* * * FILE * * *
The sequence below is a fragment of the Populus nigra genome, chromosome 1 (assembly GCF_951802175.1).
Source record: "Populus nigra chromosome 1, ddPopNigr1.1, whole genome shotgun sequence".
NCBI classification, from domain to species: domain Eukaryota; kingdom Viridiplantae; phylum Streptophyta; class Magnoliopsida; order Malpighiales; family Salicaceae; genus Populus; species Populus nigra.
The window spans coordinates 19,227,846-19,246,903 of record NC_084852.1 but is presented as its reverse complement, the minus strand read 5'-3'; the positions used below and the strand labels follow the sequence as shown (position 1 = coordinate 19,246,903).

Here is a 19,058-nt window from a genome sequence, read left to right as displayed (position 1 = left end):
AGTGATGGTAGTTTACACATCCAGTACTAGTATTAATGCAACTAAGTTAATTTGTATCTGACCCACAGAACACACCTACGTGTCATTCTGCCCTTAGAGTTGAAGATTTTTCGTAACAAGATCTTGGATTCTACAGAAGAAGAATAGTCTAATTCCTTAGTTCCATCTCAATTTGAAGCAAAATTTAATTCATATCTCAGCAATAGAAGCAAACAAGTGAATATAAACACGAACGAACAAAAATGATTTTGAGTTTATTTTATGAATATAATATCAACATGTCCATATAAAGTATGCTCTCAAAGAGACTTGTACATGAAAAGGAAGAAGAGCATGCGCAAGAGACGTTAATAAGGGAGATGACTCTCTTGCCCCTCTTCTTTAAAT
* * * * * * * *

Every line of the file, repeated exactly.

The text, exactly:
The sequence below is a fragment of the Populus nigra genome, chromosome 1 (assembly GCF_951802175.1).
Source record: "Populus nigra chromosome 1, ddPopNigr1.1, whole genome shotgun sequence".
NCBI classification, from domain to species: domain Eukaryota; kingdom Viridiplantae; phylum Streptophyta; class Magnoliopsida; order Malpighiales; family Salicaceae; genus Populus; species Populus nigra.
The window spans coordinates 19,227,846-19,246,903 of record NC_084852.1 but is presented as its reverse complement, the minus strand read 5'-3'; the positions used below and the strand labels follow the sequence as shown (position 1 = coordinate 19,246,903).

Here is a 19,058-nt window from a genome sequence, read left to right as displayed (position 1 = left end):
AGTGATGGTAGTTTACACATCCAGTACTAGTATTAATGCAACTAAGTTAATTTGTATCTGACCCACAGAACACACCTACGTGTCATTCTGCCCTTAGAGTTGAAGATTTTTCGTAACAAGATCTTGGATTCTACAGAAGAAGAATAGTCTAATTCCTTAGTTCCATCTCAATTTGAAGCAAAATTTAATTCATATCTCAGCAATAGAAGCAAACAAGTGAATATAAACACGAACGAACAAAAATGATTTTGAGTTTATTTTATGAATATAATATCAACATGTCCATATAAAGTATGCTCTCAAAGAGACTTGTACATGAAAAGGAAGAAGAGCATGCGCAAGAGACGTTAATAAGGGAGATGACTCTCTTGCCCCTCTTCTTTAAAT